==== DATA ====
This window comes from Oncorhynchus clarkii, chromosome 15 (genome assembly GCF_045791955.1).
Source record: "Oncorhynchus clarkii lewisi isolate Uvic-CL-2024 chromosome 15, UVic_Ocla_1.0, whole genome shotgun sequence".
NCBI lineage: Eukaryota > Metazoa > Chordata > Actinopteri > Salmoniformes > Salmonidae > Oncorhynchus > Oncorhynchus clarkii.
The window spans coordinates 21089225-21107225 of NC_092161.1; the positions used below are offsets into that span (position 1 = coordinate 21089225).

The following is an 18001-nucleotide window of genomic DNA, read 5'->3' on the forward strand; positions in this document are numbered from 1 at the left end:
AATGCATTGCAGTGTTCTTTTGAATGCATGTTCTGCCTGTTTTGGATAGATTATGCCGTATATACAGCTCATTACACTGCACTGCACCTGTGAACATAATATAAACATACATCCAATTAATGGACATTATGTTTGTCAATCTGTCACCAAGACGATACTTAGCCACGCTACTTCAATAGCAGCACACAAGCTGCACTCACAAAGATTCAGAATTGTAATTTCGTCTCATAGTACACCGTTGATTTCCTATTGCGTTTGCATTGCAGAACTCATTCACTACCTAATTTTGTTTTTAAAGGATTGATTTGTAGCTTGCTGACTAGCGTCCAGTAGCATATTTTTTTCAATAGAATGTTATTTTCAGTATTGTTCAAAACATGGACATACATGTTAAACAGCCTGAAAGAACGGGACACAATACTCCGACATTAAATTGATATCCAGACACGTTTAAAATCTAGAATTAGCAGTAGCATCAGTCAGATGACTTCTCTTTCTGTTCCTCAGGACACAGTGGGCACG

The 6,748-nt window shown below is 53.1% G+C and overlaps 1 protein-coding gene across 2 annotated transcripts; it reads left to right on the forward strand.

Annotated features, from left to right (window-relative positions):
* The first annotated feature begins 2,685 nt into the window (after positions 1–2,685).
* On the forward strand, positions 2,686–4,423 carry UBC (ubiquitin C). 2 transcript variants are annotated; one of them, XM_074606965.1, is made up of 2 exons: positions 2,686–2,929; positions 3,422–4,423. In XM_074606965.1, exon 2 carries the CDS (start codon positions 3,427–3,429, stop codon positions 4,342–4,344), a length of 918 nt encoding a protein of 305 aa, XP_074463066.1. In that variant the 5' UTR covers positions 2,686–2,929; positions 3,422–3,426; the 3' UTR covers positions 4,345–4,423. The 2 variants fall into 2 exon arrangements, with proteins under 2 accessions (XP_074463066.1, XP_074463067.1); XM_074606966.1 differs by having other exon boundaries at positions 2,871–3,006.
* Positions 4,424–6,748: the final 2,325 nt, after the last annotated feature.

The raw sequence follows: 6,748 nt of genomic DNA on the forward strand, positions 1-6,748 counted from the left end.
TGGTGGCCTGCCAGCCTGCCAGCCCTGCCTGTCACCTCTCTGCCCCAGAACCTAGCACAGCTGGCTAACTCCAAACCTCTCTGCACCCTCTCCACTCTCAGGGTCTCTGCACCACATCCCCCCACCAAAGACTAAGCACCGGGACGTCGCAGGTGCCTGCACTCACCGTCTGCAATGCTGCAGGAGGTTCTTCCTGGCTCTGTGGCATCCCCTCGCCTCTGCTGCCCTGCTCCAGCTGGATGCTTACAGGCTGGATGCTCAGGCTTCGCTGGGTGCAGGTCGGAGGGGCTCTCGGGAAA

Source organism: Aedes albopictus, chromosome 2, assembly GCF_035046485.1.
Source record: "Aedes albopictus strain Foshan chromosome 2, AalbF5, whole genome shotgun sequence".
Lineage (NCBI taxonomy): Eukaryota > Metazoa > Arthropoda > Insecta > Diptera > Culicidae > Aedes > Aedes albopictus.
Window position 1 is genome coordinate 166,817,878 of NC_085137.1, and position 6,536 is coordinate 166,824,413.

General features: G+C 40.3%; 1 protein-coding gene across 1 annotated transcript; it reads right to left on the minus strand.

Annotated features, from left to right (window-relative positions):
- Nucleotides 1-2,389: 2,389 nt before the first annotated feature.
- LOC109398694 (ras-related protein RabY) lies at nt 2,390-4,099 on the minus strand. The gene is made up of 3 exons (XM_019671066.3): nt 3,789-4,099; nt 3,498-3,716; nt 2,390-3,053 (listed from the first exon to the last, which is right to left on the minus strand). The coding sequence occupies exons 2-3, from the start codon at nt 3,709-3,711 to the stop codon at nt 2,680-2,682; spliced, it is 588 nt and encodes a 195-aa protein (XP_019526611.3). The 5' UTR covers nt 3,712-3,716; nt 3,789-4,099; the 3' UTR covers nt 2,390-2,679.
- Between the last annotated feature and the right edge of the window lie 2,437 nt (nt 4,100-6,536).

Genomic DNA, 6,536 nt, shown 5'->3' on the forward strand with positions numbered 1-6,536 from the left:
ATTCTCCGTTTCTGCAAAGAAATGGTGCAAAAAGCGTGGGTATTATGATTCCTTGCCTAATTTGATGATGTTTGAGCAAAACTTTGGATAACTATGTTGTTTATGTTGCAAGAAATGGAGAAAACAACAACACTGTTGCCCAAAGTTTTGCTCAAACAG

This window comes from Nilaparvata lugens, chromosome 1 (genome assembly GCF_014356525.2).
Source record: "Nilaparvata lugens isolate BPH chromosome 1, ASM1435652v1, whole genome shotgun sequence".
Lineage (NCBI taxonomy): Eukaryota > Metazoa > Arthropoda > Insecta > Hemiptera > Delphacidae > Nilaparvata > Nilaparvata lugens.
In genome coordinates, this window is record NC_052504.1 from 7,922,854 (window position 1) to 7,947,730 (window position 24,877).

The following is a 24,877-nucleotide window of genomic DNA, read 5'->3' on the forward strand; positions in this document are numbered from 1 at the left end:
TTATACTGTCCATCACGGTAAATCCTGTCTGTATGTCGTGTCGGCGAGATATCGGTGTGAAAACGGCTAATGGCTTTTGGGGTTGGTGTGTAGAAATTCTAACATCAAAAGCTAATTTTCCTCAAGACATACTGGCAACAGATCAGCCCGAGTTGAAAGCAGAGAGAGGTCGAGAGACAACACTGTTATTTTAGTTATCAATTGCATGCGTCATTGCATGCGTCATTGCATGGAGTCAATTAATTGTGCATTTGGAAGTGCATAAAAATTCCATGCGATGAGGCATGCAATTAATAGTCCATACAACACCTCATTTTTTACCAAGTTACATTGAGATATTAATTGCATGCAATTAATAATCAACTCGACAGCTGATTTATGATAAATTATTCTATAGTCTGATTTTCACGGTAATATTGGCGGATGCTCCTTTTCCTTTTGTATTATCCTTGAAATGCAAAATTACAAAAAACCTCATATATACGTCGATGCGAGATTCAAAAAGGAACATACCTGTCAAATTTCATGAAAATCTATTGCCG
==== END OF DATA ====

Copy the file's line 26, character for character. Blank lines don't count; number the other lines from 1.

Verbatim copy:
Source record: "Nilaparvata lugens isolate BPH chromosome 1, ASM1435652v1, whole genome shotgun sequence".